Titanic’s Legacy Goes on at Rowan

As a child, Joe Robinette remembers reaching into his father’s bookcase and pulling out a volume on Titanic. Even then, the sinking disaster fascinated him.

Robinette, a professor emeritus at Rowan University, maintained an interest in Titanic throughout his life, but really rekindled his curiosity in recent years as he purchased a trove of Titanic artifacts and memorabilia.

Robinette’s collection is part of Rowan University’s slate of events this week to mark the 100th anniversary of the sinking that sent 1,500 people to their graves in the Atlantic Ocean.

The artifacts exhibit opened at the university’s Campbell Library on March 26 and will remain open through May 11.

But the focus this week is on the upcoming century-mark of the sinking on April 15. Ahead of that day, Rowan will offer students and the public several opportunities to learn more about Titanic.

It starts on Tuesday, April 10 with a presentation by Robinette, Rowan history alumna Lori Yeager and Jennifer Myerson. They’ll talk about the sinking and the Titanic’s legacy.

Robinette knows most students’ Titanic knowledge comes from James Cameron’s blockbuster movie. And while he’s a fan—although A Night to Remember is his favorite Titanic movie—the retired professor wants to offer a wider view.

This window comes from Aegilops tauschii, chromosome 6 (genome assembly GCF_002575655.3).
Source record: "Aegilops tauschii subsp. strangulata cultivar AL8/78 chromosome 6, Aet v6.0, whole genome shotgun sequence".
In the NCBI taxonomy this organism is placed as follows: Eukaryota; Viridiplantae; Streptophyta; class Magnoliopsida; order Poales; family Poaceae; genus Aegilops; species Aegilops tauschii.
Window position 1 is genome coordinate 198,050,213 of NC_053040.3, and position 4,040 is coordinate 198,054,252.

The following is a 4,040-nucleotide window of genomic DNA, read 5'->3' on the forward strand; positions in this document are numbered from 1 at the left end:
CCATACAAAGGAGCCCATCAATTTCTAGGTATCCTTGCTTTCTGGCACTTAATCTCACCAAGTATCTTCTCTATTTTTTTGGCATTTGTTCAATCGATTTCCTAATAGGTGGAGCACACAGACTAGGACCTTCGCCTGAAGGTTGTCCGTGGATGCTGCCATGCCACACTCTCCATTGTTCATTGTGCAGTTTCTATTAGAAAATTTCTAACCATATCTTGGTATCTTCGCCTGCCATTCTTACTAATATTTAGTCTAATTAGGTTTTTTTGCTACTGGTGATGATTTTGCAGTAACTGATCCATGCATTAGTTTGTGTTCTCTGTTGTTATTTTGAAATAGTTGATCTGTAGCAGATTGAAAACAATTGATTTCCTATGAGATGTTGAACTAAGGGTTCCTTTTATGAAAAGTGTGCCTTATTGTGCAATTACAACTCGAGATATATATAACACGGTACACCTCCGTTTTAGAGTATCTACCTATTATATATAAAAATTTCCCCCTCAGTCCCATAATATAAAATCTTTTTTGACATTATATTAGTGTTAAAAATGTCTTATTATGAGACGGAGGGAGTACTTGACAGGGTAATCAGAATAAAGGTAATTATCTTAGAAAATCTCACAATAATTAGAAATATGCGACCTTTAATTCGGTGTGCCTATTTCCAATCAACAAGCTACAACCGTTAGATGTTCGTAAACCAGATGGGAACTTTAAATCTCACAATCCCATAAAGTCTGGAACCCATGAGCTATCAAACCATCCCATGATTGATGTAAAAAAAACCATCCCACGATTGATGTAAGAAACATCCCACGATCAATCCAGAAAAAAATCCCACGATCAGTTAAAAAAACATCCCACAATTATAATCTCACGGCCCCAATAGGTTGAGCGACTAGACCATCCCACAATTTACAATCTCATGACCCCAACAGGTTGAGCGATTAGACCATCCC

“It’s a major part of European and American history. The fact that so many well-heeled, well-known people were on that ship and went down with it adds to the allure and mystery,” Robinette said. “People just stood on that deck, knowing they were going to die. There’s a certain fascination with that.”

Robinette readily admits he’s not a historian or Titanic expert. Rather, he has a larger interest as a collector. Some of his collector travels have taken him to Titanic-themed sales, where he purchased coal pieces that were aboard the ship, for example, and got the autograph of Millvina Dean, who was both the youngest survivor and the last survivor to die.

He also has memorabilia, such as a signed poster from the Titanic movie.

The Tuesday presentation is followed by two screenings later in the week: the National Geographic documentary Titanic: How It Really Sank and the feature film A Night to Remember.

And, of course, if you want to relive Leonardo DiCaprio and Kate Winslet’s tragic love story, Titanic is in theaters now, in 3-D.

Rowan University Titanic Commemoration Schedule

March 26-May 11
Campbell Library

Joe Robinette, Lori Yeager and Jennifer Myerson
Tuesday, April 10, 4 p.m.
Campbell Library, Room 226

National Geographic documentary
Friday, April 13, 3 p.m.
Campbell Library, Room 226

Produced by William MacQuitty
Saturday, April 14th, 2 p.m.
Campbell Library, Room 226

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